"She had a bad temper and it showed and I thought it fit her pretty well."
"Oh right. Continue."
"Well Dyna and I got close, very close. It seemed that she was only calm when I was close by. My father didn't understand and he forbid me to ever go near Dyna again. So I started sneaking out at night and going to her corral. I felt a deep connection to her, like the one you feel with the mare we have here. After a few nights, I got brave and tried to ride her. She panicked and threw me. I tried to get up and get to the fence. But she caught up to me and she kicked me really hard. I was in the hospital for quite a while. A few broken ribs, a broken collar bone, and major bruising. My father put her down. It was a long time before I got back on a horse. The moral of the story is that no matter how deep a connection you feel, there is always danger lurking around the corner. Do you understand what I mean?"
"I think so. Like no matter how connected you feel, there is always a chance that it might not be as strong as you thought. And you risk getting hurt," I answered.
"Exactly. Could you hand me the big pot from the stove?" I grabbed the pot and got back to work drying the dishes as Jen washed them.
"I still want her to be my horse," I whispered to myself, not expecting Jen to hear.
"No. She is way too dangerous for you," she said sternly. "Listen, until that horse is trained, I don't want you going anywhere near her. I would never forgive myself if you were to get hurt. I don't want you to go through what I had to go through. Promise me you will stay away."
"You can stand and watch her all you want, but do not go into that corral."
"Okay. I'm sorry if I upset you."
"It's okay. I like you. Out of all the girls Trevor has brought here, I like you the best and he would be heartbroken if Rob or I let anything happen to you."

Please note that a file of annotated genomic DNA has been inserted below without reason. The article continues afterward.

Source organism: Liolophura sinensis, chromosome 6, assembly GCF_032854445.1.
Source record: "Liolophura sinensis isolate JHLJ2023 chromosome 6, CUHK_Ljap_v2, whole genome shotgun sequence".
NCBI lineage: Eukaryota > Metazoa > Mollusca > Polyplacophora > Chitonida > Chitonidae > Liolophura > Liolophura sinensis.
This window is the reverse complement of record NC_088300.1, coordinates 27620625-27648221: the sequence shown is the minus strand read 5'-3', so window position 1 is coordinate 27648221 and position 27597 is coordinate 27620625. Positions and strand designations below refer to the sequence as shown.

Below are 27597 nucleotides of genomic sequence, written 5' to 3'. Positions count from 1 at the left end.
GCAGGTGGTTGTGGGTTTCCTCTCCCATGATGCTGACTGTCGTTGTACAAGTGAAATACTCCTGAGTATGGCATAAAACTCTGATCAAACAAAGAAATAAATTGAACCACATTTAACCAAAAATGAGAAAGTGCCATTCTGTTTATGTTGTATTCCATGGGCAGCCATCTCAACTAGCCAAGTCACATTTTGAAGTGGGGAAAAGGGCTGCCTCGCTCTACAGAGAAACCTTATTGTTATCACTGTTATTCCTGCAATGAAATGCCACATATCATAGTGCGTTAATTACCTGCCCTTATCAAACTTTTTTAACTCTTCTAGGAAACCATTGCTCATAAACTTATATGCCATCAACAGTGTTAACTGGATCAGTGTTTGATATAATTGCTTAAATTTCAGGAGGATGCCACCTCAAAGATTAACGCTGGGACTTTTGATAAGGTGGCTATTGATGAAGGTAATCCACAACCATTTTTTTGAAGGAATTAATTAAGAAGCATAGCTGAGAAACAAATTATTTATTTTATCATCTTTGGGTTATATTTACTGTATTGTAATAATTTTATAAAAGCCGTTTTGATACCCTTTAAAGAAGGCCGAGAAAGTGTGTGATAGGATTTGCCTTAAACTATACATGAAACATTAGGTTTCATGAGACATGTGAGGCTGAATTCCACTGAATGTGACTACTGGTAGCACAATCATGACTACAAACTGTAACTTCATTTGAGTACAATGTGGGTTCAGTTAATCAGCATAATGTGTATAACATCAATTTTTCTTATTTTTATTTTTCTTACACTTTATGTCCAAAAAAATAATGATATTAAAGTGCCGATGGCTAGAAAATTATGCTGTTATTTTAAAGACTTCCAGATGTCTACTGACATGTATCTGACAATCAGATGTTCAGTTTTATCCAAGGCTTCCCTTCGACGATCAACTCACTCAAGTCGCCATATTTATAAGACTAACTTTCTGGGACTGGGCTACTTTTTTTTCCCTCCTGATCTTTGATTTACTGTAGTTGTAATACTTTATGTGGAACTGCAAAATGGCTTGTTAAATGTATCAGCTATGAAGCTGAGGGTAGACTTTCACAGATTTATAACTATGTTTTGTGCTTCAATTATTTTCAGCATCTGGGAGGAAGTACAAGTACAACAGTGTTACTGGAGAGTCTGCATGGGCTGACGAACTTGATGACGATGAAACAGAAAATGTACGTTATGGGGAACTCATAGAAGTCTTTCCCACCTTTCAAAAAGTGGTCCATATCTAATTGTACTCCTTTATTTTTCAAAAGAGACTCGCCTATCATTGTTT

"It's late. I can finish up here. Why don't you go on up to bed."
"Okay, see you in the morning."
"Goodnight. Sleep well." Jen said as I started to walk away.
Chapter ThreeI went up to the room that Jen had indicated was mine. I walked in and was awe struck. The room was huge. It had a full sized closet, a king sized bed, a vanity table, a bed side table, a full length mirror and an overstuffed chair sitting in the corner by the window. All my things were already set up. My clothes were hung up in the closet, my make-up and hair supplies were set up on the vanity table, and my reading books, notebooks, and sketch pads were in the drawer of the bed side table.
I got undressed and put on a baby blue spaghetti string tank top and a pair of matching plaid boxer shorts. I went over to the window to open it a little bit and discovered I had a clear view of the corral. I could see the mare drinking from the trough. Then, surprisingly, she looked up and made direct eye contact with me. Even from my room, I was mesmerized. I couldn't break the hold she had on me. Then, out of nowhere, someone grabbed my waist.
"OH MY GOD!!!" I screamed, whipping around.
Excerpted from Connecting With Destiny by Cynthia Zaczyk Copyright © 2010 by Cynthia Zaczyk. Excerpted by permission of AuthorHouse. All rights reserved. No part of this excerpt may be reproduced or reprinted without permission in writing from the publisher.